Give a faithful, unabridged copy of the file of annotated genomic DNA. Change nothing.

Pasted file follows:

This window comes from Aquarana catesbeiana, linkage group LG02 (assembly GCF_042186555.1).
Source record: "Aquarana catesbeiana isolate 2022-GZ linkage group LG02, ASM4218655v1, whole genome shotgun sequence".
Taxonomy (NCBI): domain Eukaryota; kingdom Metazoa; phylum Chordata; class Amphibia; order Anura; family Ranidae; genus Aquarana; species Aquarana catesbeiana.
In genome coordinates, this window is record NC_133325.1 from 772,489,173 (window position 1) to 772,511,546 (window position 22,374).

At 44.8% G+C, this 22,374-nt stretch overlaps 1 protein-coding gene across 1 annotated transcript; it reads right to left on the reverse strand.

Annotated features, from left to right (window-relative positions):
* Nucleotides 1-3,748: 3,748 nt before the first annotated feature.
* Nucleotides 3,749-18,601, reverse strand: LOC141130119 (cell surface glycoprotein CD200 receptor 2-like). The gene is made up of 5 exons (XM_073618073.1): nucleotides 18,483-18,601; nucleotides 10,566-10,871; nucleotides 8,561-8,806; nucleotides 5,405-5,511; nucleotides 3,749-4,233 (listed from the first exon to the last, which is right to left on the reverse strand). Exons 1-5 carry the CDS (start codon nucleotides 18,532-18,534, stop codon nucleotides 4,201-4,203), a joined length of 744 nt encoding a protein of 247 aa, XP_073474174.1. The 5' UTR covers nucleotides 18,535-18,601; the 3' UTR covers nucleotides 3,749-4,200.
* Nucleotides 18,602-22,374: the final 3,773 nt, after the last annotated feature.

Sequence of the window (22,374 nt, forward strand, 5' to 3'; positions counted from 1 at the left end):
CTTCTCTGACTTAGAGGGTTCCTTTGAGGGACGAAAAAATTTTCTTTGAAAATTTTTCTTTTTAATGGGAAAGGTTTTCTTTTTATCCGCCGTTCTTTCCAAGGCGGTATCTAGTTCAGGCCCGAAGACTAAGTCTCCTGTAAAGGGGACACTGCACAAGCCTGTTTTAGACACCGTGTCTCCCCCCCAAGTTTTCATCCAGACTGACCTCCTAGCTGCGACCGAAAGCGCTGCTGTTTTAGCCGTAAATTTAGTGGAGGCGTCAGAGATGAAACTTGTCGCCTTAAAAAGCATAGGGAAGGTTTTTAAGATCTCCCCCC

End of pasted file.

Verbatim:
This window comes from Aquarana catesbeiana, linkage group LG02 (assembly GCF_042186555.1).
Source record: "Aquarana catesbeiana isolate 2022-GZ linkage group LG02, ASM4218655v1, whole genome shotgun sequence".
Taxonomy (NCBI): domain Eukaryota; kingdom Metazoa; phylum Chordata; class Amphibia; order Anura; family Ranidae; genus Aquarana; species Aquarana catesbeiana.
In genome coordinates, this window is record NC_133325.1 from 772,489,173 (window position 1) to 772,511,546 (window position 22,374).

At 44.8% G+C, this 22,374-nt stretch overlaps 1 protein-coding gene across 1 annotated transcript; it reads right to left on the reverse strand.

Annotated features, from left to right (window-relative positions):
* Nucleotides 1-3,748: 3,748 nt before the first annotated feature.
* Nucleotides 3,749-18,601, reverse strand: LOC141130119 (cell surface glycoprotein CD200 receptor 2-like). The gene is made up of 5 exons (XM_073618073.1): nucleotides 18,483-18,601; nucleotides 10,566-10,871; nucleotides 8,561-8,806; nucleotides 5,405-5,511; nucleotides 3,749-4,233 (listed from the first exon to the last, which is right to left on the reverse strand). Exons 1-5 carry the CDS (start codon nucleotides 18,532-18,534, stop codon nucleotides 4,201-4,203), a joined length of 744 nt encoding a protein of 247 aa, XP_073474174.1. The 5' UTR covers nucleotides 18,535-18,601; the 3' UTR covers nucleotides 3,749-4,200.
* Nucleotides 18,602-22,374: the final 3,773 nt, after the last annotated feature.

Sequence of the window (22,374 nt, forward strand, 5' to 3'; positions counted from 1 at the left end):
CTTCTCTGACTTAGAGGGTTCCTTTGAGGGACGAAAAAATTTTCTTTGAAAATTTTTCTTTTTAATGGGAAAGGTTTTCTTTTTATCCGCCGTTCTTTCCAAGGCGGTATCTAGTTCAGGCCCGAAGACTAAGTCTCCTGTAAAGGGGACACTGCACAAGCCTGTTTTAGACACCGTGTCTCCCCCCCAAGTTTTCATCCAGACTGACCTCCTAGCTGCGACCGAAAGCGCTGCTGTTTTAGCCGTAAATTTAGTGGAGGCGTCAGAGATGAAACTTGTCGCCTTAAAAAGCATAGGGAAGGTTTTTAAGATCTCCCCCC